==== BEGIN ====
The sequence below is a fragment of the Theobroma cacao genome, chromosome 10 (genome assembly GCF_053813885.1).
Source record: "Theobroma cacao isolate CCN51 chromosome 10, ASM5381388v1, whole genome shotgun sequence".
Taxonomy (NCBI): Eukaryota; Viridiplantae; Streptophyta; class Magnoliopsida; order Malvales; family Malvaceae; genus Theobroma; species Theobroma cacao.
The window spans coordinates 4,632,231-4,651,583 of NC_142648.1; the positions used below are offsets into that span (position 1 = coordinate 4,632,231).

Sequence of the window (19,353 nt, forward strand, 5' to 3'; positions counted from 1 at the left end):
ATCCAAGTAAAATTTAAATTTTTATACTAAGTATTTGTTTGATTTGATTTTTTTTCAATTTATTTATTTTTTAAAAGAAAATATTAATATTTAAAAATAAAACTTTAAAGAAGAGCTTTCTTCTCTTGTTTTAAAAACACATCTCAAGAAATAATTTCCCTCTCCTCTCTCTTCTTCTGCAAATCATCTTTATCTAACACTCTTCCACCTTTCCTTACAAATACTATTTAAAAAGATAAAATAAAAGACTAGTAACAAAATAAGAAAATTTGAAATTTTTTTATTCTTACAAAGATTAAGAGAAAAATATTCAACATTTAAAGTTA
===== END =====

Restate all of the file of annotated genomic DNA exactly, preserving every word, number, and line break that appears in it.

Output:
The sequence below is a fragment of the Theobroma cacao genome, chromosome 10 (genome assembly GCF_053813885.1).
Source record: "Theobroma cacao isolate CCN51 chromosome 10, ASM5381388v1, whole genome shotgun sequence".
Taxonomy (NCBI): Eukaryota; Viridiplantae; Streptophyta; class Magnoliopsida; order Malvales; family Malvaceae; genus Theobroma; species Theobroma cacao.
The window spans coordinates 4,632,231-4,651,583 of NC_142648.1; the positions used below are offsets into that span (position 1 = coordinate 4,632,231).

Sequence of the window (19,353 nt, forward strand, 5' to 3'; positions counted from 1 at the left end):
ATCCAAGTAAAATTTAAATTTTTATACTAAGTATTTGTTTGATTTGATTTTTTTTCAATTTATTTATTTTTTAAAAGAAAATATTAATATTTAAAAATAAAACTTTAAAGAAGAGCTTTCTTCTCTTGTTTTAAAAACACATCTCAAGAAATAATTTCCCTCTCCTCTCTCTTCTTCTGCAAATCATCTTTATCTAACACTCTTCCACCTTTCCTTACAAATACTATTTAAAAAGATAAAATAAAAGACTAGTAACAAAATAAGAAAATTTGAAATTTTTTTATTCTTACAAAGATTAAGAGAAAAATATTCAACATTTAAAGTTA